Instead of each component being neatly sorted with the others, they are separated into dozens of different folders with no rhyme or reason, making it confusing and potentially disruptive when one of them is inspected.

In the previous three steps, these components were identified, hunted down, and moved to the right folder, while a few new pages were added documenting the growth experienced through the process. This step finalizes the folder and files it away in the cabinet. It can be revisited in the future, but it is no longer anything more than another in the hundreds and thousands of files and folders that make up the cabinet.

At this point, the client is ready to move on to another disorganized file, if there is another file that is in need of reorganization. Whether the therapy will continue on to another file or not, the therapist should commend the client for all of his or her hard work over the course of therapy and encourage them to continue incorporating PTGP into his or her life.

The client should leave feeling empowered over their trauma and ready to move forward with a new and improved perspective on life (Nelson, 2011).

9 Post-Traumatic Growth Worksheets (PDF)

If you or your clients are more hands-on learners, people who like to jump in with both feet, roll their sleeves up, and get to work, you may find the do-it-yourself nature of worksheets and handouts to be particularly helpful.

The following six worksheets are some of the most popular and most promising worksheets and handouts for those suffering from PTSD, especially for those who want to focus on posttraumatic growth, or thrive instead of just survive.

1. Self-Compassion Scale

Happiness begins with self. A crucial part of post-traumatic growth lies in the way we look at ourselves.

The self-compassion scale by Dr. Kristen Neff is helpful for trauma survivors and distressed individuals to help them practice self-love and compassion.

The exercise comes as a self-scorable worksheet consisting of 26 statements that describe our feelings and actions. The responses are scored on a 5-point Likert Scale; the summation of the scores indicate how compassionately we treat ourselves.

Here is a brief overview of the scale. You can also find the full version in our Positive Psychology Toolkit©.

Statements Scoring
1(Rarely) 2 3 4 5
  1. I’m disapproving and judgmental about my flaws and inadequacies.
  2. When I feel low, I tend to obsess and fixate on everything that is wrong.
  3. When things are tough, I see the difficulties as part of life that everyone goes through.
  4. When I think about my inadequacies, it tends to make me feel more separate and cut off from the rest of the world.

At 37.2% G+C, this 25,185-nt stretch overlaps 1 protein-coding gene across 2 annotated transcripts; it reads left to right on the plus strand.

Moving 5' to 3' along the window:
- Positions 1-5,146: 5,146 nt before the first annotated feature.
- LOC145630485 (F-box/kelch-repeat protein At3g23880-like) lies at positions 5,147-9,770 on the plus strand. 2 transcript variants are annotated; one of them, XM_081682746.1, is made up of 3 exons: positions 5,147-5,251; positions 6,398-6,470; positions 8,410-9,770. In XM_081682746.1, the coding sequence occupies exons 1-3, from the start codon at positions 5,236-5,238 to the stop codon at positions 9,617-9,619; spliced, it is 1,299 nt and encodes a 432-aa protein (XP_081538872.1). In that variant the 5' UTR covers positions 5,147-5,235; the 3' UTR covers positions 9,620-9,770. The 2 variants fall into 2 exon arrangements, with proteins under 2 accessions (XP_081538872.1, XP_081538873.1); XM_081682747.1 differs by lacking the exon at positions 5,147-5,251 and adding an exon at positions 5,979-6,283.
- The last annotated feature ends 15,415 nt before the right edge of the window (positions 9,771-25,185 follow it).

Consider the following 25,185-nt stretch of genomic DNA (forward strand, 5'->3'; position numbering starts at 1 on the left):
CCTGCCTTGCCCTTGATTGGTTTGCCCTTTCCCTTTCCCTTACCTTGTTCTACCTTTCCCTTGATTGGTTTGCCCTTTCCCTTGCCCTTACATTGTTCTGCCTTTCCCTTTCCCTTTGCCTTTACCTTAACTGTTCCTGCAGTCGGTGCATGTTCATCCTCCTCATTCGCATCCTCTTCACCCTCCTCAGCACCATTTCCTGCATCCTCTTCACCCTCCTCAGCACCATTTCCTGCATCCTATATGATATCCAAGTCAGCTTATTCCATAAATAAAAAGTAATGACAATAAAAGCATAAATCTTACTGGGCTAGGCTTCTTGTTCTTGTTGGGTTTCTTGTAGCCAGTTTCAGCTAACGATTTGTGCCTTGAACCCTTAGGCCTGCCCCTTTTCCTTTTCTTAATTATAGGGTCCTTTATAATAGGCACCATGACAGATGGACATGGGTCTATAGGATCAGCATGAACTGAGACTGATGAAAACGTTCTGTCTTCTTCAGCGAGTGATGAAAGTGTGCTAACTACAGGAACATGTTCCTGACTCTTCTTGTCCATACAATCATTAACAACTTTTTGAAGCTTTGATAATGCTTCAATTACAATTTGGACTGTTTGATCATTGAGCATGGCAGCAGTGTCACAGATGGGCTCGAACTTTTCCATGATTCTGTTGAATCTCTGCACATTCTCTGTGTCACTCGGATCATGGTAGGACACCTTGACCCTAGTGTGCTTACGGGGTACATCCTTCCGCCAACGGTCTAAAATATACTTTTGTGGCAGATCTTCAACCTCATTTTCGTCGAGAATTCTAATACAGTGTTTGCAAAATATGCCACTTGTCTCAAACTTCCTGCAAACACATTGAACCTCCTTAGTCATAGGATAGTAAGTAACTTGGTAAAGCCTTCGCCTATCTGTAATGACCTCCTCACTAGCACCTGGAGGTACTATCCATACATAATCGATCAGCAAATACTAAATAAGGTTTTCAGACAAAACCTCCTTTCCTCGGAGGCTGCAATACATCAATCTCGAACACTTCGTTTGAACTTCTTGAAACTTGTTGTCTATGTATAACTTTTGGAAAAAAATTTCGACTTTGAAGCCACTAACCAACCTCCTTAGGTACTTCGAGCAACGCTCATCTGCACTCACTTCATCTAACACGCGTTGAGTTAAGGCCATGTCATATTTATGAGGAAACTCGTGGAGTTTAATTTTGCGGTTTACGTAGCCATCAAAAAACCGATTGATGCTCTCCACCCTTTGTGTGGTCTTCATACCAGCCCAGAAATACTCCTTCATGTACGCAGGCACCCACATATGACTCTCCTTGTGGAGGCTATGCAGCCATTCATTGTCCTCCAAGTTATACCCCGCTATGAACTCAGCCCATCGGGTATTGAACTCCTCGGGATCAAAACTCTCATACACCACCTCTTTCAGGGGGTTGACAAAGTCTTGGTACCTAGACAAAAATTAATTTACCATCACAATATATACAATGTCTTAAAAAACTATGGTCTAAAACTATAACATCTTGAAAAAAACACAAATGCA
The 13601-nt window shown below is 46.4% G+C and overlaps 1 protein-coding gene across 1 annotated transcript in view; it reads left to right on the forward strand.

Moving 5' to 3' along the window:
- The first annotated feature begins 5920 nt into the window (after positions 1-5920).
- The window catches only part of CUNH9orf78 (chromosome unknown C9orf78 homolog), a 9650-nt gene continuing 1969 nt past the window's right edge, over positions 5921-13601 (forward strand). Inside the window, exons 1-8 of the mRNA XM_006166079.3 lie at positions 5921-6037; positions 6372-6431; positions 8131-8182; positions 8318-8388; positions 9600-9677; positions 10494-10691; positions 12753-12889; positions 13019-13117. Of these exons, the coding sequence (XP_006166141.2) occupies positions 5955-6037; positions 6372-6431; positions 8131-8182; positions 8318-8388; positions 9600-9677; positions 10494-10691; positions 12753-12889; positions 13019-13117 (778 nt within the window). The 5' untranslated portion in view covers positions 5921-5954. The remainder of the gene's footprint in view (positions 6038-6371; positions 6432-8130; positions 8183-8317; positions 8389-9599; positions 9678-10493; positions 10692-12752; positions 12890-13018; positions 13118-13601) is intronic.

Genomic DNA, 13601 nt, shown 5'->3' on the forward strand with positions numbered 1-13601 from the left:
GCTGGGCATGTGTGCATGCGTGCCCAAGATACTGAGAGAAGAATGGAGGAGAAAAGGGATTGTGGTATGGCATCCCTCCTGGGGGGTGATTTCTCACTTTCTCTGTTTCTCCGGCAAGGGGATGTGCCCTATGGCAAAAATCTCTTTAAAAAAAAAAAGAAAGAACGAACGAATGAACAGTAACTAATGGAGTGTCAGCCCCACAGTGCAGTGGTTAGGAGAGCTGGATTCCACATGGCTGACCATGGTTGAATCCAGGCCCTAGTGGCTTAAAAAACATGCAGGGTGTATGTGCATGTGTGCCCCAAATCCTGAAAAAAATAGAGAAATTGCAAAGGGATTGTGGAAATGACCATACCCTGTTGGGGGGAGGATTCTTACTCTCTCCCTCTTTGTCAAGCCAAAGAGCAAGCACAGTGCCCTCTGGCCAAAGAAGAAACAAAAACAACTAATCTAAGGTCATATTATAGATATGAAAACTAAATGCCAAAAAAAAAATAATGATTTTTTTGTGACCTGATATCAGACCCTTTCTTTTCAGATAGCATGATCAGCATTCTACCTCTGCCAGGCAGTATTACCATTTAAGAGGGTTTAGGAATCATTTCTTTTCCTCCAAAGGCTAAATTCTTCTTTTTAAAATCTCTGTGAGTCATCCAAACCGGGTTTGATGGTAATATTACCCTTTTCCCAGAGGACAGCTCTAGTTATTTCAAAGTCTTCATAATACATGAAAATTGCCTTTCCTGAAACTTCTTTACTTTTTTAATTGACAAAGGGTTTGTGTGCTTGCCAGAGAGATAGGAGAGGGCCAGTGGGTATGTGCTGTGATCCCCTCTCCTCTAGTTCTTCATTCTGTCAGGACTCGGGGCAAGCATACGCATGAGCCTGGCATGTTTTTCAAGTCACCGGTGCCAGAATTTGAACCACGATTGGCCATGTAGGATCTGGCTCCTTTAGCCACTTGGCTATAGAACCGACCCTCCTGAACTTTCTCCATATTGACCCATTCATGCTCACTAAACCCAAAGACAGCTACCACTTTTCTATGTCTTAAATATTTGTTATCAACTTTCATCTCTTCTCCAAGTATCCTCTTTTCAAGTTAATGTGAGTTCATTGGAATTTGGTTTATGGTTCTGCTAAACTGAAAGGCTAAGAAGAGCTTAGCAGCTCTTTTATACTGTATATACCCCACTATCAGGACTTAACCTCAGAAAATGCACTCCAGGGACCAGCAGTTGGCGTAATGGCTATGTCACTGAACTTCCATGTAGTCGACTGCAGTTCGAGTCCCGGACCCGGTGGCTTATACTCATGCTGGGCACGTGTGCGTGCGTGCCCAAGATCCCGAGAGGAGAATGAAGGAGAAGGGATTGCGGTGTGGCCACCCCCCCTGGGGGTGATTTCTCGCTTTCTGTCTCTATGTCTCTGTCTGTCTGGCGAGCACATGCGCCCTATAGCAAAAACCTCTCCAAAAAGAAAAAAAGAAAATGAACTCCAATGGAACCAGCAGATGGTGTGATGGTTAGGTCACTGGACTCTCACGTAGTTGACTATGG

5. I try to be loving towards myself when I’m feeling emotional pain.
  6. When I fail, I become consumed by feelings of inadequacy.
  7. When I’m down and out, I remind myself that there are lots of other people in the world feeling like I am.
  8. When times are rough, I tend to be tough on myself.
  9. When something upsets me, I try to keep my emotions in balance.
  10. When I feel inadequate, I remind myself that most people share feelings of inadequacy.
  11. I’m intolerant and impatient towards those aspects of my personality I don’t like.
  12. When I’m going through a tough time, I give myself the caring and tenderness I need.
  13. When I’m feeling down, I tend to feel like most other people are probably happier than I am.
  14. When something painful happens, I try to take a balanced view of the situation.
  15. I try to see my failings as part of the human condition.
  16. When I see aspects of myself that I don’t like, I get down on myself.
  17. When I fail at something important to me, I try to keep things in perspective.
  18. When I’m struggling, I tend to feel like other people must be having an easier time of it.
  19. I’m kind to myself when I’m experiencing suffering.
  20. When something upsets me, I get carried away with my feelings.
  21. I can be a bit cold-hearted towards myself when I’m experiencing suffering.
  22. When I’m feeling down, I try to approach my feelings with curiosity and openness.
  23. I’m tolerant of my flaws and inadequacies.
  24. When something painful happens, I tend to blow the incident out of proportion.
  25. When I fail at something important to me, I tend to feel alone in my failure.
  26. I try to be understanding and patient towards those aspects of my personality I don’t like.

2. Radical Acceptance Worksheet

PTG is about accepting the present and moving on without trying to change it. While it may seem hard, survivors agree that letting go is the best way they could overcome the stress.

Through the radical acceptance or distress tolerance worksheet, we can target unconditional self-acceptance and commit to loving ourselves after all the struggles and failures in life. The sheet consists of seven questions, and the responses to each indicate where we lie in terms of self-acceptance.

Here is an illustration of the worksheet:

Radical Acceptance Worksheet
1. What is the problem or situation that you find problematic or painful?
What happened prior to the situation that arose? How did it occur? How did it unfold? Who was there? What
emotions did you experience during this situation?



2. What role did your behavior play in this situation? How about others’ behavior?
a) Describe your actions and behaviors during this experience and consider how your actions influenced what
occurred. Remember, you cannot control how others will act.



b) How did other people’s behavior influence the situation? How did their actions contribute to what happened?



c) What were you able to control during this situation? What were you unable to control?



3. Consider and describe your reactions to the situation.
How did you react, act, or behave to what occurred? What effects did your reactions have on you emotionally? Remember that a response is considered, deliberate behavior. A reaction, in contrast, is when you allow emotions to guide your behavior.



4. What was the impact of your reaction on others around you?
Describe how they acted or behaved when you reacted the way you did.



5. How might you behave next time so that you can minimize your reactive response?
How could you respond, instead of reacting, to reduce your own emotional distress?



Click here to download and use the Radical Acceptance Worksheet.